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INTRODUCTION > Foundations 


FOUNDATIONS

Truth is predicated upon two unalterable foundations: God is; and God has spoken in Scripture. By faith these axioms are accepted, and it is here that Christian theology must begin.

Given these two initial foundations and given constant and conscientious study of Scripture, accompanied by the illumination of the Spirit, the Christian faith can be formulated and set forth by a believer. To assume these axioms as the foundation of inquiry provides an environment in which one is capable of erecting a theological edifice that will endure. Every person begins at some point, and the point is never neutral. One cannot begin with nothing; one must begin with something. “God is” is a truth that is either innate or intuitive with every person, and “God has spoken in Scripture” is a self-authenticating fact established by the Spirit through the Scriptures. Reason and logic can neither prove nor disprove these axioms, for reason merely supports existing faith; it does not establish nor maintain faith. But once the axioms are accepted they justify their own validity because without them nothing makes sense. Only from the perspective of God and His Word can reality be understood and explained.

Historically, theological studies have begun with the doctrine of God. In fact, everything must begin with God or there is no explanation for anything; He is not only the origin of all things, but all things can only be understood in reference to Him. In every discussion the starting point must be God, or the discussion will be nonproductive and erroneous. God is, and the God who is also is the God who has revealed Himself, providing a Revelation in creation, in man’s consciousness, and, primarily, in His Word, which informs of His Revelation in Christ. Without God and His Revelation man would be ignorant and hopelessly without perspective when contemplating reality. Within man there are no valid answers to either the vexing questions of existence or to the seemingly trivial questions regarding daily life. Only outside of man can true wisdom be found, and this wisdom resides in the Self-Revealing God.

The starting point in all theology and philosophy, and all other pursuits, therefore, must be the Self-Revealing God and His Word. Any endeavor that does not begin here is doomed to failure. To begin with the God who is and the God who speaks is to have the proper perspective by which to consider all that exists, for creation is understandable only in terms of the God of Scripture. Without Him and His Revelation, man is doomed to loneliness and ignorance. Without His Light there is nothing but darkness. Without His Word there is no definitive information. Without His wisdom there is only human reasoning. It is the Triune God who gives explanation for the existence of matter, the uniqueness of man, the predicament of sin, the certainty of reliable knowledge, and the reality of absolute ethics. These and all other topics of debate can be understood only when they are considered from the perspective of the God who speaks. Meaning and purpose originate and culminate with God. To all the questions of life, the answer is God, the Sovereign One-in-Three God of the Scriptures. And there is no other God.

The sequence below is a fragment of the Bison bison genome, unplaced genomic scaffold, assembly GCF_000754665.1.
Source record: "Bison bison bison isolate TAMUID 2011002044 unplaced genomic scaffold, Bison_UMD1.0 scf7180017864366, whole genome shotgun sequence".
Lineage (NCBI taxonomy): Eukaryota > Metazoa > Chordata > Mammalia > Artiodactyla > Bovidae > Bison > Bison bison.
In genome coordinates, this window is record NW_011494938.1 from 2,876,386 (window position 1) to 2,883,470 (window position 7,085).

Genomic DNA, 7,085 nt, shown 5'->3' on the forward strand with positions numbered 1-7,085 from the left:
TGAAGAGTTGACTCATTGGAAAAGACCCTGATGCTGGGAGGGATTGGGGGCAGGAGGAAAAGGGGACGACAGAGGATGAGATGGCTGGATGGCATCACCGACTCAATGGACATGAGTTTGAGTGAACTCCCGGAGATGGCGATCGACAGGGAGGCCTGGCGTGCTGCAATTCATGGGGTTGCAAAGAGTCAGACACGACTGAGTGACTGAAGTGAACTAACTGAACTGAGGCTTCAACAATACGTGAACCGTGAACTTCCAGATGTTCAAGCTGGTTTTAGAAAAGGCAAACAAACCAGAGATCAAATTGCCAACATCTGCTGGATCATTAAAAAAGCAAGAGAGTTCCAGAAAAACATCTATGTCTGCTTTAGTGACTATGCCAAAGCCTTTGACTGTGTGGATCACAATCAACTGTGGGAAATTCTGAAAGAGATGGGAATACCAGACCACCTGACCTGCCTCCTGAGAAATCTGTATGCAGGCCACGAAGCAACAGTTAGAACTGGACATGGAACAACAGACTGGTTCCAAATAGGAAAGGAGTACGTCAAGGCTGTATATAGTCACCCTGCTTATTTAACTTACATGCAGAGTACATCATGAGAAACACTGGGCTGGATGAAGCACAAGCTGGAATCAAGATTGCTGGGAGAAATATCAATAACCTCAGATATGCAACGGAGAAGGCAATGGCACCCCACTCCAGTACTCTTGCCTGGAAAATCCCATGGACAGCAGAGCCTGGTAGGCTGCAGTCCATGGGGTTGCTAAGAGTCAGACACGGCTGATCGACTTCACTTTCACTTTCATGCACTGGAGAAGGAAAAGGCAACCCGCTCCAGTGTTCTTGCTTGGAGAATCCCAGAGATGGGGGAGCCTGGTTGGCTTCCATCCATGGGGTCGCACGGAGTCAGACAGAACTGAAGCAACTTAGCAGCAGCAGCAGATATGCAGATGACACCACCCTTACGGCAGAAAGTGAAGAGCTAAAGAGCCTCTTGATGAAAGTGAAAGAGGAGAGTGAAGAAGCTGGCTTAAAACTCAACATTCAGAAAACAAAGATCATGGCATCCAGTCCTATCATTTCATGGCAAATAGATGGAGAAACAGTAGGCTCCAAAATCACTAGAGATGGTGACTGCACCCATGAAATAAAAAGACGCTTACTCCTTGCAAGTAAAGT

Without God man not only does not know, he cannot speak. He has nothing to say. He is left with only himself and his musings. Without God the pronouncements of man arise from within man, with man becoming the sole author of his assertions. Truth in this context is man-made, therefore, the final authority for man is man. If knowledge is only what man says, then why should man speak? If he does speak, why should what he asserts be accepted as reliable? How can man's subjective perspective establish a normative proposition?

All explanations that begin with man ultimately lead to anarchy and nihilism. If law is of man then any man’s law has a seat at the table of opinion, and no one is capable of making an absolute determination as to which opinion is worthy of being enforced as law. If man is the sole origin of knowledge then there is no external authority that is sufficient to establish a universal norm that is totally credible and therefore equally applicable to all. If man is the source of all knowledge then on what basis can any particular man be trusted for infallible truth?

There are really only two choices: Theism or humanism, Life or death, Supernaturalism or naturalism, Revelation or reasoning, God or man. Man either looks within himself seeking to discover answers that he can never have assurance are the correct ones, or he can be given answers from without him that make a claim to absoluteness. Truth is either internal to man and thus his own creation, and, therefore, without normative quality; or Truth is external to man, having been given by the One who is Absolute and greater than man.

Truth is not discovered; it is revealed. It is not from within, but is from without. It comes, not by reason but by Revelation. Man does not seek it so much as he is sought by it, for Truth is of God and comes by grace. Truth embraces the believer who in turn embraces the Truth.

Biblical Truth would not be possible if God had not revealed Himself; Truth exists because God has spoken in the Scriptures. If God had chosen to remain hidden, man would have continually existed in darkness, a moral and intellectual darkness—and how great that darkness would have been! But God, who is not only Deus absconditus but also Deus revelatus, sovereignly and graciously determined to manifest Himself to man. And because God did reveal Himself, man is blessed with Truth.

Truth, consequently, is of God, not man. Biblical Truth’s source is not experience, reason, dogma, philosophy, or nature. None of these areas can be trusted for definitive answers that have integrity. Experience may be reflected upon; reason may be tried; dogma may be considered; philosophy may be consulted; and nature may be investigated. Interesting observations may be derived from each of these areas, but it must be kept in mind that all of these are affected by sin, and each of these reflects the horizontal dimension more than the vertical dimension. To seek ultimate answers from these areas is to trust finally upon man rather than God. At best these are secondary considerations and, perhaps, complementary considerations to God’s Revelation, but they are not the basis for the Truth. The origin of Truth is God.